He sits down on a bench, suddenly seeming older to her than he ever has. "If you'll forgive me, I was under the impression that Morgause was assisting you with your magical abilities. She must know more about Seeing than I do."
"This isn't something Morgause can help with," she says, beginning to pace now. "I dreamed of your apprentice tonight."
Gaius's eyes shine with concern. "Merlin?"
"Gaius, you have served me loyally and honorably. Now I need you to tell me truly: how powerful is he?"
Shaking his head wearily, he says, "It's hard to say. You know my history. Everything I know was learned, but he was born with his gift. He has the most raw, instinctual talent of any warlock I've ever seen, and I've been helping him study, hone those talents. But as to how powerful he may be one day . . . The answer may be: unfathomably powerful."
She sinks onto the windowsill.
"My lady?" he queries gently. "May I ask what sort of dream prompted this inquiry?"
"He's going to be the most powerful sorcerer Albion's ever seen, isn't he?" she murmurs.
"He's just a boy," Gaius says, a note of pleading in his voice, "can't even keep himself out of trouble."
She finally turns her eyes to him again, sees the affection for his young charge in his gaze. "Don't worry, Gaius. I am not my father. I won't hurt him. The kingdom could be in need of a man like him someday."
The question is: whose kingdom? Will it still be hers, when he is court sorcerer and chief advisor? Or will it be her brother's?
Bayard raises his wine goblet to her. "I won't say you look beautiful tonight," he chuckles. "I'll only think it."
"Thank you," she says, smiling in return.
Her eyes drift away, because at that moment, Arthur beckons to his servant, who walks forward and leans down to hear his master's orders. The candlelight throws shadows across his face, but she thinks he looks even thinner than normal. And then she recalls her dream, the knowledge that he will one day be the ruler of Camelot's right hand, possibly the real power behind the throne, and she has to force herself to breathe again.
"Have you considered my offer?" the visiting king asks quietly.
"Oh, yes," she finds herself saying, "I would be pleased to join our houses. If you have no objection, I will visit as soon as I can. Next month perhaps? And we will discuss it further then." Unexpectedly, Bayard frowns. "That doesn't suit you?"
He shakes his head. "I was always honest with your . . . predecessor," he says, and she thanks him silently for the amendment, "and I would like to continue the tradition. Not to mention, I feel it my duty, as your elder, to give you some advice, however unwanted. I've given it some thought, and I don't think any of my sons would suit you."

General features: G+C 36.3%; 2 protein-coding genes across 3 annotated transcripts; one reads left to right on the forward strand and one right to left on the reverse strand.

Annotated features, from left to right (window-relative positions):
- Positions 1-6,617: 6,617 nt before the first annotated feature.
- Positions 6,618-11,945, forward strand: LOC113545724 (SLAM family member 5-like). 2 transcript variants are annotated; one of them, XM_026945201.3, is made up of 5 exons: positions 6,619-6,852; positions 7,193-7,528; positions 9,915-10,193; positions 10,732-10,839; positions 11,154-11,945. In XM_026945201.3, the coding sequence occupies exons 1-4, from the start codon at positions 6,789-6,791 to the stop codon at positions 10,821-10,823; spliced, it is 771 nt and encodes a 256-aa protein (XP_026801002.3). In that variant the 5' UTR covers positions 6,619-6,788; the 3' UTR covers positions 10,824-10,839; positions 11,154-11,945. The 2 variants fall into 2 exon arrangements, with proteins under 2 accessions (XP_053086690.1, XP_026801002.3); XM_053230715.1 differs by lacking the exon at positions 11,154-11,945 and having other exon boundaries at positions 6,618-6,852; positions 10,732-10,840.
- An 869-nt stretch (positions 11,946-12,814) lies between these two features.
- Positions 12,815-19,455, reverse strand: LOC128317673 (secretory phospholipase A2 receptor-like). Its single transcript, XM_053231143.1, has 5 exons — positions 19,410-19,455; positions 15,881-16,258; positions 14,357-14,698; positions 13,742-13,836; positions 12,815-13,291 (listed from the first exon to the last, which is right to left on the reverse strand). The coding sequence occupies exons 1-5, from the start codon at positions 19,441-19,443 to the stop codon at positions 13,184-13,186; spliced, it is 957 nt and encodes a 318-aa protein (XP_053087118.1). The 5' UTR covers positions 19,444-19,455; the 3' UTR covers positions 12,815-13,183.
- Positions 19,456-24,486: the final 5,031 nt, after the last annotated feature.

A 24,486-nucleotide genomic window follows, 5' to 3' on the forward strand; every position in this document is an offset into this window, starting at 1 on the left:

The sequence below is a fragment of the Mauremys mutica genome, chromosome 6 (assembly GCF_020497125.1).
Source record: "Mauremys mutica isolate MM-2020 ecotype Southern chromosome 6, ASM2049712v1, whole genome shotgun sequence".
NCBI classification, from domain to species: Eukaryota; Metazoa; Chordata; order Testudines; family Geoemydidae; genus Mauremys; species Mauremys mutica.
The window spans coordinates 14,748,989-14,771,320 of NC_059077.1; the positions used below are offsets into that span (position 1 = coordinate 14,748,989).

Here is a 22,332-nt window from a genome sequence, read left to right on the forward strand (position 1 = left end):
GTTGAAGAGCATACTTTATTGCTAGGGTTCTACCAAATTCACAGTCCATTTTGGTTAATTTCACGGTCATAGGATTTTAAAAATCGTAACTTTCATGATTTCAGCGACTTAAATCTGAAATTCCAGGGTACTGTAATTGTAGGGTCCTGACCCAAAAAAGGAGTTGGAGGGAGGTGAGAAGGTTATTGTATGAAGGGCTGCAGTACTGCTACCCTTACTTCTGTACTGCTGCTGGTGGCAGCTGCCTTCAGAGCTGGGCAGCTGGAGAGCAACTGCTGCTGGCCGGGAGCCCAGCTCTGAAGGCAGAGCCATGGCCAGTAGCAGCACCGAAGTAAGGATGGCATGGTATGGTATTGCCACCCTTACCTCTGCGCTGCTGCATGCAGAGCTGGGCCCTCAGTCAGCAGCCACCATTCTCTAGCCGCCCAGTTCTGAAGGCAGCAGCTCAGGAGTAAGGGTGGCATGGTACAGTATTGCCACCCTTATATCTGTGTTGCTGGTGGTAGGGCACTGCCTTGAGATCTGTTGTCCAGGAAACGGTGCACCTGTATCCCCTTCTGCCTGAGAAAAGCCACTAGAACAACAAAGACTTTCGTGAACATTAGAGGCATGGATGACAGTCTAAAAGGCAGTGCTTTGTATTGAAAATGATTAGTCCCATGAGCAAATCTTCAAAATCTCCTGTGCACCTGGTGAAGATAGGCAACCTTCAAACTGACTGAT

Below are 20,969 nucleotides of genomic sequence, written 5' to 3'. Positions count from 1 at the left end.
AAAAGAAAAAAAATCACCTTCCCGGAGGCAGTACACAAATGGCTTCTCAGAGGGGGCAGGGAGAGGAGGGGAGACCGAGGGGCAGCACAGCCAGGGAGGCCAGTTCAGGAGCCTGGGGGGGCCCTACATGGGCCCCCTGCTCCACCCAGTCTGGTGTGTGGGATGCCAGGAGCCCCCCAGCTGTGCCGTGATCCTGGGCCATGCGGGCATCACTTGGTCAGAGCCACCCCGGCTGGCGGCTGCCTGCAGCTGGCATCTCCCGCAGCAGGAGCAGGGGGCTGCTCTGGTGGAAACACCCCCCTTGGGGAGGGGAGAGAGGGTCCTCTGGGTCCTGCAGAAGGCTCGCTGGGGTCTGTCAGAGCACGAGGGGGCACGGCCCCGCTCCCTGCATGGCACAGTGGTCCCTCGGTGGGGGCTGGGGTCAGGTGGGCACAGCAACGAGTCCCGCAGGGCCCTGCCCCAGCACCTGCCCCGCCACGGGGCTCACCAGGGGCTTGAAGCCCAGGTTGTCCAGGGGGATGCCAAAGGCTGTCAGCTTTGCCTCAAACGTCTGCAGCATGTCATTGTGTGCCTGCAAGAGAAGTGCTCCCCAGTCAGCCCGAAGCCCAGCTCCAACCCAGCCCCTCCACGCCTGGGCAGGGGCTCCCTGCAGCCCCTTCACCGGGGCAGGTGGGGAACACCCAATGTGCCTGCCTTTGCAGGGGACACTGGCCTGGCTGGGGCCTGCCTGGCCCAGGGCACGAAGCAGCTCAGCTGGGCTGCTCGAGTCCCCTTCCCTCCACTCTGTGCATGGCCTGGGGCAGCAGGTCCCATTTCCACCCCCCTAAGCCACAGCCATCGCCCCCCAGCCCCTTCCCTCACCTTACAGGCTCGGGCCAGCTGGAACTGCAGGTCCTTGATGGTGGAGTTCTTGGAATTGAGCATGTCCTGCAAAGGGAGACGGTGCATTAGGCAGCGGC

"Surely that matters very little when it comes to aligning two great kingdoms?"
"That's what . . . he would have said, yes, but I disagree. Why should love and sovereignty not coexist? In fact, I believe a monarch who makes a love match is a much better monarch because of it."
Her eyes slide over to Arthur again, but this time back toward the wall, where her own handmaiden stands at attention.
"I don't think I quite understand you," she tells him.
"No? You see, I've always noticed that it's best not to marry one, when you're in love with another entirely."
Her gaze shoots back to his. She grips the arms of her chair to keep her trembling hands from betraying her. "Excuse me?" she queries through a feigned chuckle. "Who on earth would I be in love with?"
But as soon as the question has left her lips, she realizes that this king beside her is shrewder than he appears.
"You've already shocked the world by usurping your father," he says gently. "Why not shock them even more by marrying a servant?"
In the end, she's accompanied by just Arthur and a half dozen knights. She'd had a hard enough time convincing the council, who – unsurprisingly, considering who sits on it – had wanted to respond aggressively. She's left behind Morgause for her unpredictable temper, Gwaine for the same reason, though he'd nearly thrown a fit when she'd informed them that Lancelot would be going in his stead. After hours of debate, and a touching if unexpected moment of solidarity from her half-brother, she'd finally gotten her way.
Though Arthur had insisted on bringing his manservant. Of course. He rides beside Lancelot, who attempts to engage him in conversation, and she is able to escape him for a while, though she cannot ignore how his gaze lingers on her. She pretends not to notice it as they reach Lord Godwin's camp and dismount. She and Arthur stand shoulder-to-shoulder while their retinue forms a semi-circle behind them.
Their father's old friend deigns to exit his tent upon their arrival, though he's dressed much differently from the last time they saw him. Gone are the courtly robes and long cape, replaced by chainmail and a sword.
"Lord Godwin," she greets with a small inclination of her head.
The old man grimaces. "And what should I call you now? For I can no longer call you Lady Morgana, but neither are you Queen Morgana to me. Perhaps . . . Usurper?"